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Success! Marilyn from Colombia raised $1,422 to fund clubfoot surgery.

  • $1,422 raised, $0 to go
to go
Fully funded
Marilyn's treatment was fully funded on July 9, 2021.
June 4, 2021

Marilyn is a 10-month-old baby girl from a small town in Colombia. She lives with her mother, grandmother, three aunts and one uncle, who is a farmer.

Marilyn has clubfoot, a condition in which her foot is twisted out of shape. This causes difficulty walking and even wearing shoes.

Fortunately, Marilyn’s family traveled to visit our medical partner, Clínica Noel, where surgeons will perform clubfoot repair surgery on July 26th. Now, Clínica Noel is requesting $1,422 to fund Marilyn’s life-changing procedure. After treatment, she will be able to start walking and running after her dreams as she grows.

Her mother shared, “my biggest dream is for her to get well soon, to see her walking and running as a normal child, with no pain or anything.”

Marilyn is a 10-month-old baby girl from a small town in Colombia. She lives with her mother, grandmother, three aunts and one uncle, who is...

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Marilyn's Timeline

  • June 4, 2021

    Marilyn was submitted by Sofía Gaviria Miranda, Head of Donations at Clínica Noel.

  • June 14, 2021

    Marilyn's profile was published to start raising funds.

  • July 9, 2021

    Marilyn's treatment was fully funded.

  • July 26, 2021

    Marilyn was scheduled to receive treatment at Clínica Noel in Colombia. Medical partners often provide care to patients accepted by Watsi before those patients are fully funded, operating under the guarantee that the cost of care will be paid for by donors.


    Awaiting Marilyn's treatment update from Clínica Noel.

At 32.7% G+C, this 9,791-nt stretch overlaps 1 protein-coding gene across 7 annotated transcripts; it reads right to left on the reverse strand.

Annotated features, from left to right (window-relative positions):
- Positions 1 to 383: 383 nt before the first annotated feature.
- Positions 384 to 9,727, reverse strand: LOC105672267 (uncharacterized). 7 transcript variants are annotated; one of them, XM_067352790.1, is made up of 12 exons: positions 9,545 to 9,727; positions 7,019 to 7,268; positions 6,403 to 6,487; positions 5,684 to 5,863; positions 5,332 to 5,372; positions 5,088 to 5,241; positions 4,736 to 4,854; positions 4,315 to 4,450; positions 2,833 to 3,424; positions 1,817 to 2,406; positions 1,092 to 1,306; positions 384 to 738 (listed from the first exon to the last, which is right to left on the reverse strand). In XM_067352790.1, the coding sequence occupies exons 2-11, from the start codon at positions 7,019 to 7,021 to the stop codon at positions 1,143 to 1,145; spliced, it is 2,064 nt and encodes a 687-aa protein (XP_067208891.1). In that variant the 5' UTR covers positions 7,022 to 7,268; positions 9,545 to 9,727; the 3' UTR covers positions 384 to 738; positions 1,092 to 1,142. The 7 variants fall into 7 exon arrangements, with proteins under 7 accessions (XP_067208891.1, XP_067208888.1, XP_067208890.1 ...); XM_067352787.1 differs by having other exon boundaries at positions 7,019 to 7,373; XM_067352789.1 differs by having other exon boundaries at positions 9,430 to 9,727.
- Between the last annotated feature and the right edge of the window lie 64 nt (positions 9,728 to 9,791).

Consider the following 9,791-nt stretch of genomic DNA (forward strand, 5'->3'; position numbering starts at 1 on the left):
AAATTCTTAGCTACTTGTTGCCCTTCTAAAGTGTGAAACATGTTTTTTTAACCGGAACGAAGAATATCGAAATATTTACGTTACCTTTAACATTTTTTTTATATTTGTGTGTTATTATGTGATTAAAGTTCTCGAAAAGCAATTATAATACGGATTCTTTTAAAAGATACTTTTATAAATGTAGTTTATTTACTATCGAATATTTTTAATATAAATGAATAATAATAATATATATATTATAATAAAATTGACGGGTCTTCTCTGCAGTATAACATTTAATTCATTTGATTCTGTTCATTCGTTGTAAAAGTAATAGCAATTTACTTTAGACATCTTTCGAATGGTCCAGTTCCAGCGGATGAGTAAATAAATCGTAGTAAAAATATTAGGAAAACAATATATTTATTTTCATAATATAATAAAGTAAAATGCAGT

Funded by 29 donors

Funded by 29 donors

  • Cost Breakdown
  • Diagnosis
  • Procedure
On average, it costs $1,422 for Marilyn's treatment
Hospital Fees
Medical Staff
  • Symptoms
  • Impact on patient's life
  • Cultural or regional significance

​What kinds of symptoms do patients experience before receiving treatment?

Patients diagnosed with clubfoot have one or both feet turned inward, which might lead to complex extremity malformations, walking limitations, tight heel cord, and pain during walking.

​What is the impact on patients’ lives of living with these conditions?

Patients diagnosed with clubfoot might experience pain while walking or not be able to walk, might not be able to wear shoes, and end up being subject to bullying at school. If the condition is not treated, the patient might be in constant pain and it’s possible to develop arthritis.

What cultural or regional factors affect the treatment of these conditions?

Many patients in Colombia live in rural areas, their families don’t have health insurance coverage nor money to pay for the treatment, they don’t have access to specialized centers, and have to travel long distances, which leads families to abandon the treatments.

  • Process
  • Impact on patient's life
  • Risks and side-effects
  • Accessibility
  • Alternatives

What does the treatment process look like?

When patients visit a doctor, they are redirected to a pediatric orthopedist, who starts the treatment with some casts which are changed weekly and later performs a low invasive surgery when early diagnosed. In case the patient is not treated opportunely, or treatment is abandoned, reconstructive surgery might be needed.

What is the impact of this treatment on the patient’s life?

When the patient gets the treatment, an anatomic and functional correction of the extremity is performed, the patient will be able to wear shoes and to walk without pain, there’s an esthetic improvement which leads to stronger self-esteem and reduces the risk of psychological affections resulting from bullying.

What potential side effects or risks come with this treatment?

There’s a chance this treatment leaves residual malformations, scars, or relapses of the treatment. As in any surgery, there is a risk of bleeding and infection.

How accessible is treatment in the area? What is the typical journey like for a patient to receive care?

In the country, it’s hard to have access to good health insurance coverage, is rare that patients are driven to a specialized institution, and even when they are, families don’t have enough money to pay for the treatment.

What are the alternatives to this treatment?

Reconstructive surgery with highly complex osteotomies and tendon transfers.

Meet another patient you can support

100% of your donation funds life-changing surgery.

Meet another patient you can support

100% of your donation funds life-changing surgery.